- Use command: perl mk_conv.farm.pl
- Now two new files are available i.e. response and i_conv.farm
- Make sure there is no “error” in every step.
- Go to the main directory
- Copy some input data e.g. jb.ptime, jb.stime, jb.table to directory “Data”.
- In directory Data, run ./conv.sac.farm < i_conv.farm
- This will result in a new file named fort.22
- Then we will convert fort.22 to fort.1 (main input of inversion program)
- Use command: ./rotSH to produce fort.1
- Again, make sure there is no error in every step.
This is the main purpose of this tutorial, but if you have prepared your input data very well, you can continue easily to this step by reading the manual. There are there different sets of inversion program i.e.:
Set 1: Inversion allowing mechanism changes.
Set 2: Fine tuning of the source time function and slip distribution.
Set 3: Inversion with a fixed fault mechanism.
For each step, you can see the input, stdin, and output in the manual which is available on the website. Use command: ./program name < stdin [general format]. [more information click here: Link]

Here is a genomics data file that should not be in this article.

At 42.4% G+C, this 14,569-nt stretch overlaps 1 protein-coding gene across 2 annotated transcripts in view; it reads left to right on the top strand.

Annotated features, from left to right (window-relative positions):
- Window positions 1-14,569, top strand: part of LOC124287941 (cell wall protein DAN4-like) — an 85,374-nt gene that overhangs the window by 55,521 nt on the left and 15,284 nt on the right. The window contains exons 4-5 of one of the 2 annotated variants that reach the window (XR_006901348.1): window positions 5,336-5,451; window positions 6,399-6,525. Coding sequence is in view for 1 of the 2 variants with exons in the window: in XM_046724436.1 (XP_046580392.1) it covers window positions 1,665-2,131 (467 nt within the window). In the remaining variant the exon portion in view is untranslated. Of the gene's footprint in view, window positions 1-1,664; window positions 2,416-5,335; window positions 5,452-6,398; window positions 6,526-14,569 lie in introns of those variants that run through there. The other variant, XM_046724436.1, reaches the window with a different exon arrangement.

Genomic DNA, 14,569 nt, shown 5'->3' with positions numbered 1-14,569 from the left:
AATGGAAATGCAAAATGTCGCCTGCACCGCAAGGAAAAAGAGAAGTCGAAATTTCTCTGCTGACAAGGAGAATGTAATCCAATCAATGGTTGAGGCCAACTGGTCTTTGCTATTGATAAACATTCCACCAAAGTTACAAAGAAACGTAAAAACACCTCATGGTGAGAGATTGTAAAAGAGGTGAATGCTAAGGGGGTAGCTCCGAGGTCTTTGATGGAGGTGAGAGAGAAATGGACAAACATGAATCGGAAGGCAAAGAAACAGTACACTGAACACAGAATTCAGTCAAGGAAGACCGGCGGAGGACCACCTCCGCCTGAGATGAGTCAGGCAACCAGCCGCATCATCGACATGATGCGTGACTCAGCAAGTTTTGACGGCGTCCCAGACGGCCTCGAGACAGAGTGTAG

To run the program:
- ./green < i_green
- ./inversion < i_inversion
- ./graphics < i_graphics
The parameters that you need to set in i_green, i_inversion and i_graphics depend on your cases and situations. You can read more descriptions in the manual.
For more description of theory and methodology, read these papers:
Kikuchi, M., & Kanamori, H., Bull. Seism. Soc. Am., 72, 491-506, 1982. [Link]
Kikuchi, M., & Kanamori, H., Phys. of the Earth and Plan. Int., 43, 205-222, 1986. [Link]
Kikuchi, M., & Kanamori, H., Bull. Seism. Soc. Am., 81, 2335-2350, 1991. [Link]
Kikuchi, M., Kanamori, H. & Satake, K., J. Geophys. Res., 98, 15797-15808, 1993. [Link]
If you have further questions, don’t hesitate to send me a message (email@example.com).